The Saranac Footwear Corporation was a shoe factory that was set up in Saranac Lake in 1954, shortly after the closure of the Trudeau Sanatorium. It occupied a building that was built for it by the Saranac Lake Industrial Development Realty Corporation.
It closed in 1962, and the plant was taken over by the Saranac Lake North Country Dress Manufacturing Co., which closed in 1970.
In the late 1970s, this building was a roller rink, run by Joan Frank. After that, it became Furniture Weekend. Still later the building was torn down and the property became the site of the present Kinney Drugs.
Adirondack Daily Enterprise, March 1, 1954
PUBLIC INVITED TO VIEW WORK AT SHOE PLANT
You've head about it; you've read about it—now is your opportunity to see it in operation.
On hand to greet visitors will be Mayor Alton B. Anderson, officials of the Saranac Lake Chamber of Commerce headed by William G. Scheefer, president, and Sidney Feifer, plant manager and secretary of the corporation.
Production of shoes at the plant is well under way—the workers are turning out a pair of shoes every minute and a half. Eventually, with from 150 to 200 workers employed, the total payroll will be between $6,000 and $8,000 a week.
Mr. Feifer, in inviting one and all to tomorrow's "Open House", today expressed gratification with the progress already made at the plant.
"We were looking for a town that wanted an industry," he said. After visiting several other Northern New York communities we came to Saranac Lake and, on our first visit, this community sold itself to us because of the active Chamber of Commerce and the particular interest and spirit of the officials to whom we talked,
"We want our factory to be an asset to Saranac Lake and we know it will be, not only because of the benefit to business people from our yearly payroll but because we want to have a model plant of which we can be proud.
"Our corporation is pleased to become a member of the community and its Chamber of Commerce and it is our hope that the people of Saranac Lake will be as glad to have us as we are to be located here."
Negotiations to bring the shoe factory to Saranac Lake were started by the Chamber of Commerce last October. The contract that brought the corporation to the Village was signed Oct. 29 and ground was broken for the factory Nov. 7. The building was finished Dec. 31 and the first workers — three women and a foreman—were at work early this month.
Saranac Footwear at the moment employs 65 workers, all of them residents of Saranac Lake with the exception of four temporary instructors. The equipment in operation, all modern, includes roughing, sole press, cutting, box making, buckle and power sewing machines, paint spray booth, drying ovens, etc.
More machines will be added on the 14,000 square feet of space in the factory as additional workers are employed. More experienced power sewing machine operators are needed; also unskilled workers or the production line. (Applications should be made through John Leary in the New York State Employment office in the Thompson Building.)
The plant is now producing 720 pairs of shoes daily. When it is working at full capacity, 4,500 pairs will be turned out each day. And when they are shipped to dealers all over the United States, they leave here in cartons that, in large print, carry the name: SARANAC LAKE, NEW YORK.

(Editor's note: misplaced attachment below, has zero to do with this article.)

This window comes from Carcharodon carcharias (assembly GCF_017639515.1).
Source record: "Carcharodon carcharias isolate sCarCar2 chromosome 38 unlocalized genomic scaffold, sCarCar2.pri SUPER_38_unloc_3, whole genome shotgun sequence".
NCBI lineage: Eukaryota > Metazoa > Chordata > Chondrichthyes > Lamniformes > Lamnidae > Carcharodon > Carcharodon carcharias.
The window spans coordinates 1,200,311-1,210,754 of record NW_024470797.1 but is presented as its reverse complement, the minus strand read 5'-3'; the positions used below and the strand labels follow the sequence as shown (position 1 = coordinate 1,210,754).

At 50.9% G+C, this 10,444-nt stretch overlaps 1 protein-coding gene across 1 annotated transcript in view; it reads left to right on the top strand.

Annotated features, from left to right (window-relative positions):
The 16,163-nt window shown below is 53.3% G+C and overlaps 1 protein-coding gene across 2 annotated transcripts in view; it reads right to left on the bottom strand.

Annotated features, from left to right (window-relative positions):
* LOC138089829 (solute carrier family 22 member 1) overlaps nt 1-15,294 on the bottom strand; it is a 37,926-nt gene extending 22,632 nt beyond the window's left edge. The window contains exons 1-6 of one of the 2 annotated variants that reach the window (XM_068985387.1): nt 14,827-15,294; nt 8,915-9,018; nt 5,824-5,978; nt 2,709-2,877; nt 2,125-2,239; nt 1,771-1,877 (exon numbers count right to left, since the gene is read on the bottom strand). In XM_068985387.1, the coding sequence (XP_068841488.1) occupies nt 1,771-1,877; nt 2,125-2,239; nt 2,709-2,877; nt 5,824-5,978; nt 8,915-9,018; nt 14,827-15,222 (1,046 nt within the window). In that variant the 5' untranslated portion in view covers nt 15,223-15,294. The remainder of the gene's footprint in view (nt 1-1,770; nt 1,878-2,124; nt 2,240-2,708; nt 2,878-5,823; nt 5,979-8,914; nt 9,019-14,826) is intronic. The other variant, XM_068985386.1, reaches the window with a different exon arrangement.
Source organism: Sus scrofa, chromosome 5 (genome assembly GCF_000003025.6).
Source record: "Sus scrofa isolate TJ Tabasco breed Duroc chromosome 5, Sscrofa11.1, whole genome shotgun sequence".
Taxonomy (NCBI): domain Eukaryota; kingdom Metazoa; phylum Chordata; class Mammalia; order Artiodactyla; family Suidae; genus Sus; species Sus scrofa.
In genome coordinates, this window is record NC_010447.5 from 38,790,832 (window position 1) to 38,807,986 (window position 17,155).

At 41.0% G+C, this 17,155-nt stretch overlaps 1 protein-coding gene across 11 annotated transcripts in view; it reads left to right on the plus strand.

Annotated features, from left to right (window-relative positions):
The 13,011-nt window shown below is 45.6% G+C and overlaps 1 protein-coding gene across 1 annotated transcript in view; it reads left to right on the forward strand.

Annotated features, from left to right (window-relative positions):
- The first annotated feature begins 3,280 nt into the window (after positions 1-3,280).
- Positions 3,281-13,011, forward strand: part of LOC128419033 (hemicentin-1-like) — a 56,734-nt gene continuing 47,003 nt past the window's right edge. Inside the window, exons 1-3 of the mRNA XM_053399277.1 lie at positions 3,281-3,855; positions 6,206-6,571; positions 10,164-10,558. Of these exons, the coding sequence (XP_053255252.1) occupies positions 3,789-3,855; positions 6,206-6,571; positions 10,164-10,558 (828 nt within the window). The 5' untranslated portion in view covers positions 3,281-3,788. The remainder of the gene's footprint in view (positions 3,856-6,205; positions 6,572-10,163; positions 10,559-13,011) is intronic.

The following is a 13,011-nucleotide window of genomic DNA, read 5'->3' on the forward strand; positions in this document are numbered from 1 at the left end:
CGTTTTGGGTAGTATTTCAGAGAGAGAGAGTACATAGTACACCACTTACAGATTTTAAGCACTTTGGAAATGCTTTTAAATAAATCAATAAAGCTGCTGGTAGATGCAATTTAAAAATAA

Adirondack Daily Enterprise, March 3, 1954
Factory Open House Draws Many Visitors
"I just can't believe it's here," a visitor to the Saranac Footwear Corporation factory said yesterday afternoon. She was one of over six or seven hundred visitors to the new factory during the Open House there. Her feeling of surprise no doubt was shared by many others.
Four months ago there was a scrubby vacant lot at the corner of Broadway and Van Buren st.
Yesterday visitors saw shoes being produced by 65 people operating modern machines in a spacious new aluminum building. They saw the process of manufacture from beginning to end, the stamping out of the soles by a great press, cut ting out of straps and buckles, expert stitching with power machines, paint spraying, electric bulbs, and packaging of the finished products.
While the shoes, 720 pairs a day at present, are all of the so-called casual type, they are in a variety of different patterns and colors.
The official welcoming party included Mayor Alton B. Anderson, William Scheefer, President of the Saranac Lake Chamber of Commerce, George Stearns, Chairman of the Industrial Committee of the C of C. and Francis Casier, member of the Industrial Committee. Mr. Scheefer and Mr. Stearns were largely responsible for bringing the shoe factory to Saranac Lake.
Plant Manager Sydney Feifer was of course also a host; it was his factory and his Open House. However during the two hours of visiting time shoes were being made. He was therefore, engaged in seeing that operations were running smoothly, as well as in welcoming townspeople.
He said that he was pleased with the quality of the people at work, that they are learning quickly. Naturally as they become more skilled shoe production will increase.
Fluorescent lights over the machines and the long work benches give everyone of the ladies, and the operations are almost entirely in feminine hands, excellent lighting, and ducts draw off fumes from the glueing process.
The general impression is of a clean, airy, spacious and light work-shop.
There is plenty of room for further expansion, and eventually Mr. Feifer plans to have, 150 to 200 workers employed and to turn out 4,500 pairs of shoes a day.
Adirondack Daily Enterprise, October 21, 1954
During the past year the Chamber of Commerce saw the conclusion of many years of work when Saranac Footwear located in Saranac Lake in a new building owned by the local citizens who purchased stock in the corporation that was formed under the direction of the Industrial Committee of the Chamber. At present the factory employs about 85 persons and is in the stage of expanding its facilities to employ more.